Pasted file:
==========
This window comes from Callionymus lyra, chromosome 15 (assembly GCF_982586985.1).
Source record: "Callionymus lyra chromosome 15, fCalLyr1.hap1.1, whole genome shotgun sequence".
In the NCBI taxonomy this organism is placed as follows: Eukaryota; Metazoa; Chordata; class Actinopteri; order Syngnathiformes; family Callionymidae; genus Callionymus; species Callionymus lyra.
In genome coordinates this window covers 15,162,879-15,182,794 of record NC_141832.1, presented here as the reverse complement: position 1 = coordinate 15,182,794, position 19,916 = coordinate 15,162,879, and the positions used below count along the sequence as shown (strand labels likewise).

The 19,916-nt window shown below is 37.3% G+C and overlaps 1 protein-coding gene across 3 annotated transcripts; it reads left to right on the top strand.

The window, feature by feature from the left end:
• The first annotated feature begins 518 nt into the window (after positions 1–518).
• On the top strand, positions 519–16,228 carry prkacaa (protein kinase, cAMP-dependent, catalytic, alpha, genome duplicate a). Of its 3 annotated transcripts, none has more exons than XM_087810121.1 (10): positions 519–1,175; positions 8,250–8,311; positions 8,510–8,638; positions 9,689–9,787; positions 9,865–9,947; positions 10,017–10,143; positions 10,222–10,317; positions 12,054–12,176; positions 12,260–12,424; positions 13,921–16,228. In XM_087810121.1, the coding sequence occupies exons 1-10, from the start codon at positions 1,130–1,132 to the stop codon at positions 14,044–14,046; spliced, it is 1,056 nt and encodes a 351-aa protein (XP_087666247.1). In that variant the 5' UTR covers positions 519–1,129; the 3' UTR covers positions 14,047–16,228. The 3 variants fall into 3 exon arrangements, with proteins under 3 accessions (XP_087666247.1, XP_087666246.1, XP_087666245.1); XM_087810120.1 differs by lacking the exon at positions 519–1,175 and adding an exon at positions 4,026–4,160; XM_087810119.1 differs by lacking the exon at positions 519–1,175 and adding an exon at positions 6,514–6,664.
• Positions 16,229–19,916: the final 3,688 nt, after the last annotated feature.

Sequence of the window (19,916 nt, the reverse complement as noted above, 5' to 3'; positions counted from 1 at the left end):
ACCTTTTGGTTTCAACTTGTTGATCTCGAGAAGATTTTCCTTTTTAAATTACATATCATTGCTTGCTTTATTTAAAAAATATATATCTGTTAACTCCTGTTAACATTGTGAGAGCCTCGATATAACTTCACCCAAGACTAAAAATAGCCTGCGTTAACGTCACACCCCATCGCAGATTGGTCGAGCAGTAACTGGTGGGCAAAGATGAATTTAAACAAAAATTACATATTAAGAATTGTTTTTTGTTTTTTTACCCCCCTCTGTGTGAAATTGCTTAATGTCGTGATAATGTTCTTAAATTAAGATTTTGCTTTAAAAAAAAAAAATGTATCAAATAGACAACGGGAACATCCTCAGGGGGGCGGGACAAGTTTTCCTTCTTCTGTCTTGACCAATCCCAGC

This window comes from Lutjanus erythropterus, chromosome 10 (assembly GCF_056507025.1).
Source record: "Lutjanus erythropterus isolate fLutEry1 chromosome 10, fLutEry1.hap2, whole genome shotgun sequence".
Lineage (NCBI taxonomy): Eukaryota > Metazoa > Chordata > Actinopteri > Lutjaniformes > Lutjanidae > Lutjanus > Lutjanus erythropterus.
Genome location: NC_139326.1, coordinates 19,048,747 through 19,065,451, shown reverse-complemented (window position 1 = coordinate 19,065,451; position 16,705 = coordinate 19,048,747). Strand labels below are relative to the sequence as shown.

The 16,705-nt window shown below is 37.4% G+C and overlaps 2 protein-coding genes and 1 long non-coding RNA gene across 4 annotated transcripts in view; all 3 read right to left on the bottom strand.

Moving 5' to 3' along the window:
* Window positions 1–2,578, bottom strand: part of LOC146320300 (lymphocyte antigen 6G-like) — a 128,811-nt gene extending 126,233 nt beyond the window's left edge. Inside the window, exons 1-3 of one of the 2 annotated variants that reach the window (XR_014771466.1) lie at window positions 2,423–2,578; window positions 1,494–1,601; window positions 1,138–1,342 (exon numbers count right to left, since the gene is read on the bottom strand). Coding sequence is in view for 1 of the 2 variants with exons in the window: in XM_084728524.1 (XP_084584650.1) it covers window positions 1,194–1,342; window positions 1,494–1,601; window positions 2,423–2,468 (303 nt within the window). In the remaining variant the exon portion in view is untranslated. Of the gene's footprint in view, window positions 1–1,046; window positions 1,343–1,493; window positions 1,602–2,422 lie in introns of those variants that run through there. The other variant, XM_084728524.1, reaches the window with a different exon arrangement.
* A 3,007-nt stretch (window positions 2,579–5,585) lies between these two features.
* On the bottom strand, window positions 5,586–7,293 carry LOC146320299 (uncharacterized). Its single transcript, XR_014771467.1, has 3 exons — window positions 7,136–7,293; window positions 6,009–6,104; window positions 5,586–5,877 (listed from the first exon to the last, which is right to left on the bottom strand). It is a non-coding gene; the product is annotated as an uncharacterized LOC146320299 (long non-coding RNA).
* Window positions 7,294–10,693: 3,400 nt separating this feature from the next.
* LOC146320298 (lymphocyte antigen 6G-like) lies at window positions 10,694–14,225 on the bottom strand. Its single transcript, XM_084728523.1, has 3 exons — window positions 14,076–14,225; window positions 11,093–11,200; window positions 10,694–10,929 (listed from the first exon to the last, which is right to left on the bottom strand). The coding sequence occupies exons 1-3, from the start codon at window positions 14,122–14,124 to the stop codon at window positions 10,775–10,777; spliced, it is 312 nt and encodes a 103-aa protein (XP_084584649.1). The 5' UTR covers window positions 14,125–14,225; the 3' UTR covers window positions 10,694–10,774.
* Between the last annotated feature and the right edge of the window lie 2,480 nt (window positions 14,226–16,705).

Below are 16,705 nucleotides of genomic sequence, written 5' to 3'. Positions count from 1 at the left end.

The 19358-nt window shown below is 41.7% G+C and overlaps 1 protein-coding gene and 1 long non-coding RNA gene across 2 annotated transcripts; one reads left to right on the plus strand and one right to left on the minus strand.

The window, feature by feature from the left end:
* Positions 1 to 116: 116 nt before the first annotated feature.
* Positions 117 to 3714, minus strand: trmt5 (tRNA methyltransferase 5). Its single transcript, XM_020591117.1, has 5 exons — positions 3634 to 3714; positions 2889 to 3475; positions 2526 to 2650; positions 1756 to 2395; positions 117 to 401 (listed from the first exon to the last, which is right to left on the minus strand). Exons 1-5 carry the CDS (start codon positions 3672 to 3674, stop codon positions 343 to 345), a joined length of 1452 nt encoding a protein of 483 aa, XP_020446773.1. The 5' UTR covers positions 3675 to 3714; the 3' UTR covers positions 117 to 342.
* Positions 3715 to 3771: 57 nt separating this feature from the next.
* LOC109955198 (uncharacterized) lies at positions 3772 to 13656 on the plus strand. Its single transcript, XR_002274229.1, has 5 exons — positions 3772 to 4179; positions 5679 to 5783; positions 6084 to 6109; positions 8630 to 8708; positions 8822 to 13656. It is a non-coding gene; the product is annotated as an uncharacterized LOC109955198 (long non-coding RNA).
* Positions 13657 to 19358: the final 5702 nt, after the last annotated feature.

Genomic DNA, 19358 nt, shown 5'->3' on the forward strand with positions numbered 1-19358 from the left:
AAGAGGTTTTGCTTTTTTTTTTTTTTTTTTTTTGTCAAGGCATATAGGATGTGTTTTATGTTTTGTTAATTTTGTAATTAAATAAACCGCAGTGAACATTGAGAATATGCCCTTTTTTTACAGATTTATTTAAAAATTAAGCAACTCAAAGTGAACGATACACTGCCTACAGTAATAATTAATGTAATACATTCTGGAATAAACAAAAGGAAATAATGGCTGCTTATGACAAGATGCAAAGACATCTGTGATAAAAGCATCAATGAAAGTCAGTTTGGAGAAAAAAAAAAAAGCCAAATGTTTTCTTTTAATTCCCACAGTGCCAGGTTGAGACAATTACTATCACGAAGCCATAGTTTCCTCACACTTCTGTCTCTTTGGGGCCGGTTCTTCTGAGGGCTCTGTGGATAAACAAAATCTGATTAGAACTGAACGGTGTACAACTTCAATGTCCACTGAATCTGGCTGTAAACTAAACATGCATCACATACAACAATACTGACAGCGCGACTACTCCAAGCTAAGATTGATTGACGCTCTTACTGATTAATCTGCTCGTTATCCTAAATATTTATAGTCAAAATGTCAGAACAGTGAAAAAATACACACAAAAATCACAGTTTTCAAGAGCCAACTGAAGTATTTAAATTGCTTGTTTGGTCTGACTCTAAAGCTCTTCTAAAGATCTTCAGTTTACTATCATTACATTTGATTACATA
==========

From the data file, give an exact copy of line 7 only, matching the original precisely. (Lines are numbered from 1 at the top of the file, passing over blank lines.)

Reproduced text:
• The first annotated feature begins 518 nt into the window (after positions 1–518).